Today, the Mueller probe turns a year old, and with it, we're likely to see a lot of presidential tweeting- some of which has already begun- thanks apparently to a revised schedule. As the Hill notes in its morning email, "a joint press conference planned this afternoon disappeared from his overnight schedule." That means more "executive time," and thus more social media time.
But Trump tweeting about Mueller should not, in and of itself, be the most interesting news today related to the probe. One thing that might rank in the top five is this: Axios has new polling showing a small decline in the President's already sagging "tough enough for the job" numbers. And the President's response to the Mueller probe presents the possibility of those numbers dipping further.
As you can see, when Axios started its survey, only 36 percent of respondents thought Trump was "tough enough for the job." Now, that number has dipped to 33 percent- not much difference. But when you consider where Trump was starting from (just over a third of voters), it should be a concern, especially because with the one-year anniversary of the Mueller probe, the President has the ability to soften those numbers further simply by grabbing his phone and taking the same tone he has tended to regarding the probe in his public communications.
Pretty much everyone under the sun knows by now that Trump considers the probe a "witch hunt," in which he is the victim.
This is slightly odd, considering that no public evidence has emerged to suggest he has committed a crime for which Mueller would make a referral to Congress, and at least if you believe Rudy Giuliani, Mueller is not going to try to prosecute Trump directly, again, even assuming he has done anything prosecutable.
People who worked for Trump have clearly found themselves in legal trouble courtesy of Mueller, but in the case of Paul Manafort, Rick Gates and arguably George Papadopolous, these are people more in the realm of "clingers-on" than people within Trump's actual circle.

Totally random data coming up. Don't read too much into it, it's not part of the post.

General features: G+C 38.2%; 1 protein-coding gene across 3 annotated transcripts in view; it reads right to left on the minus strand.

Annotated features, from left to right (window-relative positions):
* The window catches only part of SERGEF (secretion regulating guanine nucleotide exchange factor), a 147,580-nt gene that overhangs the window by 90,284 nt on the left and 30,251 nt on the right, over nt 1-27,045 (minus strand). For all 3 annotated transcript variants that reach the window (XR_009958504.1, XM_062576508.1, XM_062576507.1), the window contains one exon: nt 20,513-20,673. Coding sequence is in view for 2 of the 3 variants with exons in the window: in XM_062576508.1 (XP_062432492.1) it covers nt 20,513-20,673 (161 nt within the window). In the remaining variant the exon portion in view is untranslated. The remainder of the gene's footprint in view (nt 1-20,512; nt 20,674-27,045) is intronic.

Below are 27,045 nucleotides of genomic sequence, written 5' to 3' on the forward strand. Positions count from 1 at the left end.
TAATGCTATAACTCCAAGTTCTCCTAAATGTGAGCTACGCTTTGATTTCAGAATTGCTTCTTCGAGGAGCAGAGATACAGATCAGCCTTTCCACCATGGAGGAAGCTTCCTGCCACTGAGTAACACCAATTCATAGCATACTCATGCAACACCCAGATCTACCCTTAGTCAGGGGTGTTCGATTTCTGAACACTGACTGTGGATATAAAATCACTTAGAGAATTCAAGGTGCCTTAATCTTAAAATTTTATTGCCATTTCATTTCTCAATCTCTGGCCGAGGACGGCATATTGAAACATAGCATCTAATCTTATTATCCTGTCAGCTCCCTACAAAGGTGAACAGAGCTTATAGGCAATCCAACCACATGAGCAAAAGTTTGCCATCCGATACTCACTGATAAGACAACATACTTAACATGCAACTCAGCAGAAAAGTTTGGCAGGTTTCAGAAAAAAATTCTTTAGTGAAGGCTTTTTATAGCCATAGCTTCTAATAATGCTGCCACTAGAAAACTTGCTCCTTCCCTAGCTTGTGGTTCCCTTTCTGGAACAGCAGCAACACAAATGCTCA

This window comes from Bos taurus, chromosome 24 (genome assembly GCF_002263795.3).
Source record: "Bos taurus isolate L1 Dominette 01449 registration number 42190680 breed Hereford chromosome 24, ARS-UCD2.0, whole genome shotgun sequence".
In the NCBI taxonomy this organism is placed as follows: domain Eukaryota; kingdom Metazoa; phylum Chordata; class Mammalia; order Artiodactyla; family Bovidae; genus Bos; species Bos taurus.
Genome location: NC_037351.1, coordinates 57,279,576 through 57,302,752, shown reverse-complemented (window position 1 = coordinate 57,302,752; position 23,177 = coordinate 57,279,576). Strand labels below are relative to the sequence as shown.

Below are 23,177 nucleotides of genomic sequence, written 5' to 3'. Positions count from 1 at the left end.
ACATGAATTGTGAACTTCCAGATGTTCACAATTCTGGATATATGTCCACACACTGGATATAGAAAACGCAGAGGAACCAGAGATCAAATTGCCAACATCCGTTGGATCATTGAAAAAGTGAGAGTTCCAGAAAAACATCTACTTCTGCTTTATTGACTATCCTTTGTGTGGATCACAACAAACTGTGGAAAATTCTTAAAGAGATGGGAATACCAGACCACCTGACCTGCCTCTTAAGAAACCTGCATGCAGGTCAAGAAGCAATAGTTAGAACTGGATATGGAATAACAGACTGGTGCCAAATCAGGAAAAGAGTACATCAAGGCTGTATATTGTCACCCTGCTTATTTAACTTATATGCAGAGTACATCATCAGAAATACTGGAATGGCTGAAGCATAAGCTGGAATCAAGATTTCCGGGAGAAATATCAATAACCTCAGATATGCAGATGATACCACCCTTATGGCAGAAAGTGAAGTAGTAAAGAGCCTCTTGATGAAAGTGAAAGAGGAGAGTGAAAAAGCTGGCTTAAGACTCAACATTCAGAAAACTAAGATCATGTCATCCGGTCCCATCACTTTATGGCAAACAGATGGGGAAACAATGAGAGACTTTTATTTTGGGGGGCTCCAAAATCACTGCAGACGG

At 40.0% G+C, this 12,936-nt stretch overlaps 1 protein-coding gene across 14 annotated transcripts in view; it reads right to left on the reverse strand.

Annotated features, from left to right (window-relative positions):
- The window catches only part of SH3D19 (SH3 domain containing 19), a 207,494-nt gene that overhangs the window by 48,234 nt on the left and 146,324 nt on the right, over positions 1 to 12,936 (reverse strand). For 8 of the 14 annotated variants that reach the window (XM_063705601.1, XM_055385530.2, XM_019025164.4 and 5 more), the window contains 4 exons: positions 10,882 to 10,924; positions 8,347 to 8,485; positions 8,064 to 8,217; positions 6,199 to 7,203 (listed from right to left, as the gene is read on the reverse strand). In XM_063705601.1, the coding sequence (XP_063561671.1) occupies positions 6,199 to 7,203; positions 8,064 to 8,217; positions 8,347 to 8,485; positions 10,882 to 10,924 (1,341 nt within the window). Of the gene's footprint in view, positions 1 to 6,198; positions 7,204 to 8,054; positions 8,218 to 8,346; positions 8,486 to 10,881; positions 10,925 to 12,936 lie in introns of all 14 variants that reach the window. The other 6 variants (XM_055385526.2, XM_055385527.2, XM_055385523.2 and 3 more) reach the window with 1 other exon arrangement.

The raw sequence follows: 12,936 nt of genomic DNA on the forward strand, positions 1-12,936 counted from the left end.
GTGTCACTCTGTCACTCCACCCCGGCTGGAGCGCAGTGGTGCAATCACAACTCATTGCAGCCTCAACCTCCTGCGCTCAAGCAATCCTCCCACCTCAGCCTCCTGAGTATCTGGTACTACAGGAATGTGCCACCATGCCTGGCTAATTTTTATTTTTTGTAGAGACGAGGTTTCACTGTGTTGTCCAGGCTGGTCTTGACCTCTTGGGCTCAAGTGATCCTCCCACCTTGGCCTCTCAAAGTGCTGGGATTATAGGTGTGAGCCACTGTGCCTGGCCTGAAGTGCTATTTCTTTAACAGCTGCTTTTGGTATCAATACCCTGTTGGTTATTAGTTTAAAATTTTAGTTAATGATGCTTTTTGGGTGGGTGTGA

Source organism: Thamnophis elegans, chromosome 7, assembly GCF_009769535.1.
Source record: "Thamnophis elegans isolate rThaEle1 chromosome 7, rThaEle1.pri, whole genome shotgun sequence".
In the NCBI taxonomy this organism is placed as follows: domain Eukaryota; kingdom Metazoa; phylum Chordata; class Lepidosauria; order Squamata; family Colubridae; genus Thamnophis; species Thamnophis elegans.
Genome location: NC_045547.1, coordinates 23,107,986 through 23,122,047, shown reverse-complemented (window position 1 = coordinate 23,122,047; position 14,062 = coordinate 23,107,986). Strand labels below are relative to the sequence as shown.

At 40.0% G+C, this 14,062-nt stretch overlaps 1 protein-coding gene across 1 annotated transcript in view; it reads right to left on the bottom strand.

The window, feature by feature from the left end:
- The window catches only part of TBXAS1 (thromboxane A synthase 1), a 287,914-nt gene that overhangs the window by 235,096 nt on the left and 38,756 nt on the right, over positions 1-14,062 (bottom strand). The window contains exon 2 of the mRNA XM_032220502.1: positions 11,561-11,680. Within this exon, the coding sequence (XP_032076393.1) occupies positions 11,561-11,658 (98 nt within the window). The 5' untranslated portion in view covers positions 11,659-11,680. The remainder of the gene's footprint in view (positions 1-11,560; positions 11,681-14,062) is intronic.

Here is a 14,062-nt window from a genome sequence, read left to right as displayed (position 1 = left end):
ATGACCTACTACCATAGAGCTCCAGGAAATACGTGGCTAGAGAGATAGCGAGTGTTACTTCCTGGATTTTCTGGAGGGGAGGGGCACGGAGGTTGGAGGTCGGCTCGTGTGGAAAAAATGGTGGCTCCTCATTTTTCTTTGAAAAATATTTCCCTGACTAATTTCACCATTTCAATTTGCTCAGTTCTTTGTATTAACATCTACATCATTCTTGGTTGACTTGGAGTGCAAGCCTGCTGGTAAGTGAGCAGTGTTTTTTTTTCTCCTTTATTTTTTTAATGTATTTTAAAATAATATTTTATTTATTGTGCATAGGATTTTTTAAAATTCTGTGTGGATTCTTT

The result is that when the President takes to Twitter, and starts complaining about the probe, he looks weak- like a whiny victim.
Some of his voters may like that, since they see him as their avatar, someone who is being unfairly subjected to scrutiny the way they feel they have been unfairly subjected to discrimination, economic hardship, a loss of socio-economic status, or whatever else.
But for a lot of people, Trump's persistent whining about Mueller makes him look like a great, big wuss. And it's really hard to believe that after eight years of Obama, where a ton of Americans felt the President had allowed the country to go soft, and was a weakling, Trump's 33 percent "tough enough for the job" number declining further, as it presumably will the more he complains about Mueller and casts himself as the victim, stands the President in good political stead.
Right now, it may be hard for a lot of people to conceive of him being beaten in 2020, partly because we tend to give Presidents two terms in this country and also because we're comparing him against a cast of about 20 Democratic dwarves, none of whom have really defined themselves as prospective candidates, or attempted to. But at some point, that's going to change- and if I were working for Trump, that 33 percent, or 36 percent, number would bother me greatly; it might even bother me more than Trump's overall low approval ratings. It directly undermines what is probably Trump's biggest selling point as a candidate: At least during 2016, he looked like a tough guy ready to ride herd and crack skulls in order to get the job done, not like a whiny toddler. Looking like the latter isn't a real draw when we're talking about a Commander-in-Chief, which is what Trump is now, whether he ever truly wanted it or not.
The general speculation in Washington, D.C., seems to be that Mueller will start winding up his probe in the coming months so that he minimizes the risk of any impact on the 2018 midterm elections. While it's possible that won't happen (previous Special Counsels have been on the case for far longer than a year and a bit), unless Trump's Team is finding his Mueller chat to just be a highly valuable fundraising tool or something, he should quit the carping tweetstorms and focus on things like North Korea, the gravity of which situation he obviously understands deeply. And if this is all about fundraising, well, Trump should can the tweetstorms in that case because otherwise, he's basically behaving like every other stereotypical politician in the history of mankind. Trump's voters certainly didn't think they were voting for that in 2016.
Liz Mair is a strategist for the Swamp Accountability Project, a c4 organization that supports continuation of the Mueller probe as the most ruthlessly effective vehicle in Washington, D.C., for draining the swamp.